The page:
As of 05 November 2021, the wage liability was Rs. 2,763.78 crores including Rs. 339.2 crores for SCs and Rs. 330.54 crores for STs. Stating its disappointment over the ‘state of affairs’ of the scheme, the committee stated that there was no reason for justifying this pendency and asked the Department to wipe off the liabilities as soon as possible.
Allowance for unemployment, compensation for delay in wage payment are not being paid
The committee also noted that despite legal provision which entitles wage seekers for compensation for delay in receiving wages, only about Rs.11.78 crores was paid as compensation between 2018-19 and 2020-21. This could be because the amount of delay in payment of wages is low or that the provision of delay compensation is not being implemented strictly on the ground level. It noted that the provision of the act for delay compensation was not being complied within most parts of the country and called for immediate action to ensure compliance.
The Act also provides for an unemployment allowance to those applicants who are not provided employment within 15 days. Despite the legal mandate, only Rs. 12,000 in 2019-20, and Rs. 3,000 in 2020-21 was paid under this head. Though it pulled up the state governments for not abiding by the provisions of law, it also held the nodal agency (Department of Rural Development) responsible for this and called for the implementation of the mandate in true ‘letter and spirit’ on the ground level.
Wages should be made uniform across the country and linked with inflationary index
To keep up with the rise of inflation having an effect on the price rise of even essential commodities, the committee suggested linking wages under the scheme to a commensurate inflationary index. The nominal wage under the scheme would not be sufficient otherwise, and so the rural masses will be forced to migrate to urban areas for better remuneration, against the objective of the scheme. It noted that the wage rates across most states were between Rs. 200 to Rs. 300 in 2021-22. The daily wage ranged from Rs. 193 in Chhattisgarh and Madhya Pradesh and Rs. 198 in Bihar and Jharkhand to Rs. 318 in 3 Gram Panchayats of Sikkim and Rs. 315 in Haryana. Noting the disparity of wages across states, the committee also asked the Department to fix a single unified wage rate at the beginning of every financial year.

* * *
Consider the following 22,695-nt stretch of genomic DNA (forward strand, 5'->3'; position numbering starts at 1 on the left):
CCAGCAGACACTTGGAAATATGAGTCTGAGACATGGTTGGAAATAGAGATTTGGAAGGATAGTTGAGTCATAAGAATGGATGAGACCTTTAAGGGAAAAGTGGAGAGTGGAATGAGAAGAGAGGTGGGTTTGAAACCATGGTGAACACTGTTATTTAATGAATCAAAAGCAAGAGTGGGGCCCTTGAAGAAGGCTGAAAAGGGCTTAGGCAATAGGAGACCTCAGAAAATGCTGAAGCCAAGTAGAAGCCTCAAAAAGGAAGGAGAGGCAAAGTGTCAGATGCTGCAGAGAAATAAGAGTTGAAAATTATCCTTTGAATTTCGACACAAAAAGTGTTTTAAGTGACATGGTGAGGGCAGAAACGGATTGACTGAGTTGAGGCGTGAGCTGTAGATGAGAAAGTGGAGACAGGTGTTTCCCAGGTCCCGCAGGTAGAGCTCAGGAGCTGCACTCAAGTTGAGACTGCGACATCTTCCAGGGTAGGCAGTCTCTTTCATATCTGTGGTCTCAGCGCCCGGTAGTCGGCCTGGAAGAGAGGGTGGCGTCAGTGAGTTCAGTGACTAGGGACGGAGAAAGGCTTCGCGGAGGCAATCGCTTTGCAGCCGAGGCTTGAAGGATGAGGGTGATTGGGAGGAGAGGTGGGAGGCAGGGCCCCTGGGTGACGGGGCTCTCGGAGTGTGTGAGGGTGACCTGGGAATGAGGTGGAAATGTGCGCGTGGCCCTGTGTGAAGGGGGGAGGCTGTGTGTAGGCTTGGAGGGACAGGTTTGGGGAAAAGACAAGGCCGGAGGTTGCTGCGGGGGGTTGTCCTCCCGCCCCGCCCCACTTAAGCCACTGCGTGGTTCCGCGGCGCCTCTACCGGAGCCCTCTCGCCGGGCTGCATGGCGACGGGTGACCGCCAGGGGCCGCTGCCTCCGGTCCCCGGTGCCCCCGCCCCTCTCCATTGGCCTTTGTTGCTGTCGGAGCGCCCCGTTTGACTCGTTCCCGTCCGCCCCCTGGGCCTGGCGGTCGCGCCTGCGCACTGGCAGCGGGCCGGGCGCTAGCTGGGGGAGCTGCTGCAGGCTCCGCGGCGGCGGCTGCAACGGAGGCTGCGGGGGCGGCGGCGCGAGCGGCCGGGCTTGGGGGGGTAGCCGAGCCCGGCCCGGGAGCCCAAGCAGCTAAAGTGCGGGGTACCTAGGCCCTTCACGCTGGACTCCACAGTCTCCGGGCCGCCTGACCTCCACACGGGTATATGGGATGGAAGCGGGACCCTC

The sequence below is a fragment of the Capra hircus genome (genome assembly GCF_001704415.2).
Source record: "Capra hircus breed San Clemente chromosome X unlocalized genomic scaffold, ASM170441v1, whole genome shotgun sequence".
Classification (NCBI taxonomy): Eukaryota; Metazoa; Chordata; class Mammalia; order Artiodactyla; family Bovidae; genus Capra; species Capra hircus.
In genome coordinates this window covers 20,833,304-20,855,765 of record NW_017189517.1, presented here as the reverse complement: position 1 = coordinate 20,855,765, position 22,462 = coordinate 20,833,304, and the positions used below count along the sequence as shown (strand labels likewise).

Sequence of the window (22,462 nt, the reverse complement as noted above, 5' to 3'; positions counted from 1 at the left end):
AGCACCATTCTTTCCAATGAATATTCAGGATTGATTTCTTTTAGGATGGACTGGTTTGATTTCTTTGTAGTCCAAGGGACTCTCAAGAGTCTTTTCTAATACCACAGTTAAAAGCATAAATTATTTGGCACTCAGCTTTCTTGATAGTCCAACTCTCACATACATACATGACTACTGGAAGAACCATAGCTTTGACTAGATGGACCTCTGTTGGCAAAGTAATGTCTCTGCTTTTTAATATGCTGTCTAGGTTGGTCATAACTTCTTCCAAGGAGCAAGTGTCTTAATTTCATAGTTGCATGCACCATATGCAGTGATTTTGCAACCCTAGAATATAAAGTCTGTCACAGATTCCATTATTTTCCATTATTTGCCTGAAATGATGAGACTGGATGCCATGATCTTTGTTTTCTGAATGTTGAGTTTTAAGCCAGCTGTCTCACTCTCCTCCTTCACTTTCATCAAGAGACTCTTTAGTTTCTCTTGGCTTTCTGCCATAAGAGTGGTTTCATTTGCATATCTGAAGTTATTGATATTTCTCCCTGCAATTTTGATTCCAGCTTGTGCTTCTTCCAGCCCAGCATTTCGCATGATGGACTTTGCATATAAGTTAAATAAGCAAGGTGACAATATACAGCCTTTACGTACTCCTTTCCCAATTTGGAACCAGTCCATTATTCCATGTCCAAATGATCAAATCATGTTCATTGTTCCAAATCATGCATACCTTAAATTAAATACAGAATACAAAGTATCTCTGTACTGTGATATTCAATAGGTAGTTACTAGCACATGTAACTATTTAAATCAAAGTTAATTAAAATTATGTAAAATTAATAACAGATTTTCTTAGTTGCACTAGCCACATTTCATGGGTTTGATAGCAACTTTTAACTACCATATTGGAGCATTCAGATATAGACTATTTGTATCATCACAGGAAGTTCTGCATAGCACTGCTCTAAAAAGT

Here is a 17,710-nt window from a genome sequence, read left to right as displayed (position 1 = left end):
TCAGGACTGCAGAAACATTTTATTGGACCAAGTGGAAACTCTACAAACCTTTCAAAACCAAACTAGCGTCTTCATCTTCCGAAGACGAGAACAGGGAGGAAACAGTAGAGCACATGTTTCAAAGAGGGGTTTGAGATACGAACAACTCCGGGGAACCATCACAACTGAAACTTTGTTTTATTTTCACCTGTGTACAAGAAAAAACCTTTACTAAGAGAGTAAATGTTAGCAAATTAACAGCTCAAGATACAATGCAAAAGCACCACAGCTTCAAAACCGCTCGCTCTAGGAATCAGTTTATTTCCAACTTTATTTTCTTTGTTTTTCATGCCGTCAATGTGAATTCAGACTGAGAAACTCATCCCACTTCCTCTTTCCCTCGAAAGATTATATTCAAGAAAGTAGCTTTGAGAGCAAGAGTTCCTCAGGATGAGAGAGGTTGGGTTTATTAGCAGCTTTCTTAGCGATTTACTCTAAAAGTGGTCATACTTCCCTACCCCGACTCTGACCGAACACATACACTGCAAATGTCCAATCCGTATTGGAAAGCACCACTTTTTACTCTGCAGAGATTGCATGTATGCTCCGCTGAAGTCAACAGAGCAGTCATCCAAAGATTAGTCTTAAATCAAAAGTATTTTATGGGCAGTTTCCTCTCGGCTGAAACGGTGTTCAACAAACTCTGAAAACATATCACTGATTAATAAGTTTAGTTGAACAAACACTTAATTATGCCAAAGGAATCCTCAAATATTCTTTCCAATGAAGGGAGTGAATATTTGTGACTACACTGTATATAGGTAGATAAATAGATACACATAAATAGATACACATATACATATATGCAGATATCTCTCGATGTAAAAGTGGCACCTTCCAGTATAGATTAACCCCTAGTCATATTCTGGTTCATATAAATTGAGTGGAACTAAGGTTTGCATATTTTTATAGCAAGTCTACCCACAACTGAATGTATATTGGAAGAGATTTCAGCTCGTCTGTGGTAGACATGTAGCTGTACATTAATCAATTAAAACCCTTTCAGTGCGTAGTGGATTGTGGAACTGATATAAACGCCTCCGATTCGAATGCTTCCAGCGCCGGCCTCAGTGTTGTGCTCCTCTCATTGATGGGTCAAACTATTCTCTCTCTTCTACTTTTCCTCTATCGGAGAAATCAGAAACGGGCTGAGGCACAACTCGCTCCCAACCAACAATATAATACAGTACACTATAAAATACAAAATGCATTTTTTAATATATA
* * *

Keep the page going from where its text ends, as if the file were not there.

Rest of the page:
Guaranteed workdays should be increased to 150 from 100
The Committee also strongly recommended an increase in the number of guaranteed days of work per household from 100 to 150 and further diversifying the nature of works under MGNREGA to meet 150 days of work. It stated that it was high time that the scheme is revamped, especially considering the changing times and emerging challenges arising out of the pandemic situation. However, as per the data provided in the report, the average days of employment provided per household ranged between only 48 to 52 days between 2018-19 and 2020-21.
Inclusion of agricultural works and agricultural labourers under the permissible domain of MGNREGA such as sowing, fencing, cutting of weeds, etc. was recommended by the committee. Rejuvenation of traditional water bodies, plantation of cash crops on the roadside and government lands, and lining of ponds with plastic to deal with water scarcity were suggested by the committee to be taken up under MGNREGA.
The Act provides 40% of the funds for material components, skilled and semi-skilled labour, and the remaining 60% for wages of unskilled labourers. Nonetheless, since the inception of the scheme, the nature of work and practices under the scheme has changed substantially with time because of the intervention of technology and called for the revision of the 60:40 wage-material ratio.
Other measures suggested by the committee
Apart from these, the committee also made the following recommendations.
- Increase in real-time monitoring of the scheme through the use of technology for wage transfer, verification of job cards, etc.
- Giving free basic medical facilities to all job cardholders
- Value addition and skilling of labourers in different aspects to improve their professional opportunities
- Create a better workplace for women and promote women-centric works. The participation rate of women has always been above 53% since 2015-16 though the Act mandates the provision of a minimum 33% of the work to women labourers.
- Increase the involvement of MPs through the issuance of directives to state governments and local bodies